Salary structure for start-ups & SMEs

Salary structure for start-ups & SMEs

Entrepreneurship is a great feeling for many. The shear thought of moving from a salaried employee to an employer and getting to make a difference in employees lives is a great feeling. To achieve your growth objectives as a company, it is important that you are able to attract the right talent. 

A very important aspect in recruiting the right talent is being able to offer competitive salaries and flexible tax structures. People join small companies because they love the flexibility and freedom. What should your salary structure be? Compared to the industry, should you be paying more, or at par? How do you take care of ‘take home’ challenges that employees demand? Several of these questions come up quite regularly. 

Small companies try to keep their salary structures tax friendly but have to make sure that they are scalable as more people join in. They also need to ensure that it does not become complicated for finance/accounts team to manage this, on an ongoing basis. 

Well, then how much should start ups really pay? There’s really no clear formula for companies that are just starting up. Some clever financial juggling by your accountant could even ensure that the take-home pay at the end of the month is even lesser by bi-furcating the compensation into monthly and annual components. This will help you in case of stuttering cash flows.

Following are few approaches that can help you to define salary structure for your Start-up

Employees’ salaries should grow with the company

This “category” of employees need to work out a time table where compensation is concerned. Obviously, in the gestation period, partners or founders may have to make do with the bare minimum wages. They need to fix this period, which is also tied in to their company’s business plans. The company grows, so will their compensation packages, that is logical. If the firm is not growing, it means something’s not working out right, which could also be because of a partner’s inability to deliver the goods, which in turn means he does not deserve a pay hike anyway, going strictly by the performance criteria.   

Link wages to their results   

People you hire should be made accountable and should be tied to results, and the wages should be linked to the business they get to the table. They should know that if they perform better, they will get more money at the end of the month.

Fixed vs Variable pay

The pay package should be a mix of fix and variables based on performance, advise almost all HR experts. By and large, one thumb rule that may be applied across almost all sectors is – junior employees who have very little influence to determine your company’s fate should get 90 percent fixed pay and the rest as variable. Earlier, this category would receive a fixed, 100% salary at the end of the month, but nowadays, the variable component of a salary has become the norm. So, the fixed versus variable percentage depends a lot on the employee’s seniority and his deemed role in your enterprise.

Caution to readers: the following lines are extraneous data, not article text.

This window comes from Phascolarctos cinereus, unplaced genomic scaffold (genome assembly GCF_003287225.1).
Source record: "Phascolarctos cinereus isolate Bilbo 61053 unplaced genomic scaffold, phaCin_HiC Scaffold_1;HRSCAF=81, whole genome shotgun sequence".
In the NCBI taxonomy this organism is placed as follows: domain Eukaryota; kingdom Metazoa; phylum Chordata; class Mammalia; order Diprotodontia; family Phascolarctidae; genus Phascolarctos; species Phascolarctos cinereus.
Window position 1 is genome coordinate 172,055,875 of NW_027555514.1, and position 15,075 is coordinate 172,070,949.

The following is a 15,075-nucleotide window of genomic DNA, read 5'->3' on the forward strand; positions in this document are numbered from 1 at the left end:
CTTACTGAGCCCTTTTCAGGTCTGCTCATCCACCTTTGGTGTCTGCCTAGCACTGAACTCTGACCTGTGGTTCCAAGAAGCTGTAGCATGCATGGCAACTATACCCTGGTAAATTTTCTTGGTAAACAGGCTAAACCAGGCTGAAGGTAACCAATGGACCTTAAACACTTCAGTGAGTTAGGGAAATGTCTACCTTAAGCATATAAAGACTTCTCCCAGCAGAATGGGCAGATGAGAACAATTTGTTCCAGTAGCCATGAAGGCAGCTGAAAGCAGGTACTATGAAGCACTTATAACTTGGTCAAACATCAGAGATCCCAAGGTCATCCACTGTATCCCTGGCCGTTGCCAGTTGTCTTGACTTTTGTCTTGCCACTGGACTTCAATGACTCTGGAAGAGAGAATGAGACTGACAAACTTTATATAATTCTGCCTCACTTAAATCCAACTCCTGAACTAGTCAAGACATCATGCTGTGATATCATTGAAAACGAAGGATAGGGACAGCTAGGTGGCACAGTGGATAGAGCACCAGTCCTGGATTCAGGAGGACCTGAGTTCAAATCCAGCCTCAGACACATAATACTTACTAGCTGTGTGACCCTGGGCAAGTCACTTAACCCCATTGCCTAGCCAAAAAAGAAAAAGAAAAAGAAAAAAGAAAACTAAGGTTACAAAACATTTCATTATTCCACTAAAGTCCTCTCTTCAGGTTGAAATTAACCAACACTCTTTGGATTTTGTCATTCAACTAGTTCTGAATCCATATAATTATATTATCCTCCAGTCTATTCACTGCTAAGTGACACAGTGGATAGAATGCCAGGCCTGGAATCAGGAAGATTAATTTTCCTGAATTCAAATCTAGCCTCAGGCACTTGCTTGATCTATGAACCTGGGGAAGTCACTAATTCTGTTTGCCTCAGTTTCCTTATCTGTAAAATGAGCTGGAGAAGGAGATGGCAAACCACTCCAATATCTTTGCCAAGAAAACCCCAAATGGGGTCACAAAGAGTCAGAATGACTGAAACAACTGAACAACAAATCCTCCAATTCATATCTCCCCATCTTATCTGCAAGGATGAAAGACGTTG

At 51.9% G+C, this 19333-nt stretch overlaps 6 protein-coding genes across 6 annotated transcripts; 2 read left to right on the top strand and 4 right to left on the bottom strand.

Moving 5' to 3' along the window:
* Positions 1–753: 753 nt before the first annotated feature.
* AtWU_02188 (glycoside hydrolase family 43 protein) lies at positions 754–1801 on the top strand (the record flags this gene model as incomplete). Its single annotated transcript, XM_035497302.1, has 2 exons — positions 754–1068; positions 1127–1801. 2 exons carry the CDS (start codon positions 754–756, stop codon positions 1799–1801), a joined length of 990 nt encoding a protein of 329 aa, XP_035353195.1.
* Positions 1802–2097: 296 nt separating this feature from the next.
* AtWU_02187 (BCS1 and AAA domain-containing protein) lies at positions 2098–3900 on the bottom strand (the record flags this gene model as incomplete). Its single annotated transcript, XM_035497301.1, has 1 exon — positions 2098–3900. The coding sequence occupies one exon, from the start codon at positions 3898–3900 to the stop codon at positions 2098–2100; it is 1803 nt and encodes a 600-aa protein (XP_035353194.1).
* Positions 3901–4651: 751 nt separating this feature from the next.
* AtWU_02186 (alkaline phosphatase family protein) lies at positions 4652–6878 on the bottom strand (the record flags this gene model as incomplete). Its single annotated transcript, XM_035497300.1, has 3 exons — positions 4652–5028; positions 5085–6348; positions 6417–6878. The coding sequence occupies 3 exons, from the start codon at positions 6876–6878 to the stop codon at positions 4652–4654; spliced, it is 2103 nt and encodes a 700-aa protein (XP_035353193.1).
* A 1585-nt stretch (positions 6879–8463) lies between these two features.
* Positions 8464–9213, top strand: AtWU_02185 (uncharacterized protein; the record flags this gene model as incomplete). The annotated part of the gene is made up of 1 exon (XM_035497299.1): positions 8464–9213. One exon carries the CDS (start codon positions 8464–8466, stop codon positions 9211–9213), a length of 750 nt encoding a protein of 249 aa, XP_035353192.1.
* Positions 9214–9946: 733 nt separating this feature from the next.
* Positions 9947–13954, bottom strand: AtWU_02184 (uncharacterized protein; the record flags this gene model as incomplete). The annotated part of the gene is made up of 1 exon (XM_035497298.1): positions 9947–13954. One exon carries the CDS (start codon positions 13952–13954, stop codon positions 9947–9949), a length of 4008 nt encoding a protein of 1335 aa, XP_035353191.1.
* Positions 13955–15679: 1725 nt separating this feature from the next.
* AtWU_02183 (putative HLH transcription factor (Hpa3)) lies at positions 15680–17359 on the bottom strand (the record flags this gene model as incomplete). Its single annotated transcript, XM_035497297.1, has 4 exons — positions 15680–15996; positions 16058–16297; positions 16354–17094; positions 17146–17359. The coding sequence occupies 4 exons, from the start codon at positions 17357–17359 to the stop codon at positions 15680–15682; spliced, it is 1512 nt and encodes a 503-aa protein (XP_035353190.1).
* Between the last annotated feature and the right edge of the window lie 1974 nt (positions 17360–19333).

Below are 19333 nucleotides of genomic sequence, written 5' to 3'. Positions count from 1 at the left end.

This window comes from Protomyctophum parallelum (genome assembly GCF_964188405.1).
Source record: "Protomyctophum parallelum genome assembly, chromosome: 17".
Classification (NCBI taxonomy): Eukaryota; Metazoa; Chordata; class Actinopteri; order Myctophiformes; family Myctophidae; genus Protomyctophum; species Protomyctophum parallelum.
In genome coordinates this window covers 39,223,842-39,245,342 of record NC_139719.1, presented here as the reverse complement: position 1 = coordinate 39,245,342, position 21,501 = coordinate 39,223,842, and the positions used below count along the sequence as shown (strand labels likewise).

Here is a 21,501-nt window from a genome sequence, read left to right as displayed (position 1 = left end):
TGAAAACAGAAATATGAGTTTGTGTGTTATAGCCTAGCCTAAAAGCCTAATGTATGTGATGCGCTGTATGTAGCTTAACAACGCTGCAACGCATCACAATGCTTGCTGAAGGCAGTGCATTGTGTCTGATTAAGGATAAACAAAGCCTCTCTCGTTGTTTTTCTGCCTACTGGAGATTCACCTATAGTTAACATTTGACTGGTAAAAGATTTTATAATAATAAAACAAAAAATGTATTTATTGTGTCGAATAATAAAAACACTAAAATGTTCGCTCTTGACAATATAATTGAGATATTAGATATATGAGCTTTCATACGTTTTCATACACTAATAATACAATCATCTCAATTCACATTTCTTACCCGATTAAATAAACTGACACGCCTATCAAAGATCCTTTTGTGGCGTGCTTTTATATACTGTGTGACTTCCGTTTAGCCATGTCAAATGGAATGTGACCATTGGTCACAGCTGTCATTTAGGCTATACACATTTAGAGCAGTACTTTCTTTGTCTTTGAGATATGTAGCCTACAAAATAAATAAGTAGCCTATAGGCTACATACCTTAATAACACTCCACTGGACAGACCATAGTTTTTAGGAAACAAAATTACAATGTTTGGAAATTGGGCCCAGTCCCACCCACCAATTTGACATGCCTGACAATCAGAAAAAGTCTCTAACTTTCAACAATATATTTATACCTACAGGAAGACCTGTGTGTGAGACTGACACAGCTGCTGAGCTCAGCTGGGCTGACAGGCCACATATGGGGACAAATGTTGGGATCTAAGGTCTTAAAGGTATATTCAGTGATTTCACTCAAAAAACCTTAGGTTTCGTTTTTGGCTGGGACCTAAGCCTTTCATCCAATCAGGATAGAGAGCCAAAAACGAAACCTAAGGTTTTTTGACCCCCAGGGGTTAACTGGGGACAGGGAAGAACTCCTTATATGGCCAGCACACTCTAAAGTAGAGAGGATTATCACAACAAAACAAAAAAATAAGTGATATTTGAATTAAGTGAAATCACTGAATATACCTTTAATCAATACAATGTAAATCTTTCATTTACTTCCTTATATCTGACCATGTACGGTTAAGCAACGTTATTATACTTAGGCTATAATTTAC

Even of the variable pay component, about 90 percent should be tied in to an individual’s performance while the rest should be on the overall performance of the company.

Check the market scenario

While deciding on the wages, a lot also depends on the market scenario. You must try to find out and quantify the value of the person based on his experience and the potential he has.     

Competitive factors also a play a crucial role while fixing someone’s remuneration. You have to find out the person’s market value. 

The higher the flexibility, the better it is from an employee’s viewpoint, but the question to ask is – Is your system scalable as you grow and are you creating too much complexity for your finance/accounting departments. It is always a balancing act and Finsmart has worked with several firms across different industries helping them define a scalable and hassle free salary structure for them. 

As you negotiate your challenges, keep in mind that help is just a call away.

Salary structure for stratups & SMEs

Challenge – Get the right talent, need to give right compensation

Salary structure with is tax friendly

But you don’t want to complicated to manage it for the admin

How do you create balance?

Create a hierarchy of designations and payroll grades

This structure will help you to be flexible and scale when your employee strength grows

Flexible to employees for their income tax


Which type of company formation will suit your business

There are 4 company types in vogue

If you are a lone entrepreneur and you don’t intent to have an equity partner or sell your business to an independent stake holder or you are not looking for funding then sole proprietorship is the easiest and fastest means to get started in business

Only need a shop act

Group of individuals – Partnership – Need to have a partnership agreement signed by all participant, which states nature of business, nature of responsibilities/roles, compensation, exit criteria if someone wants to leave

LLP – More formal association

Compliances involved are less

Not much popular in India

Private limited

Falls under company’s act

Complex and lot of compliances are involved

But it is easy to scale

Get acquainted with tax registrations that apply for your business

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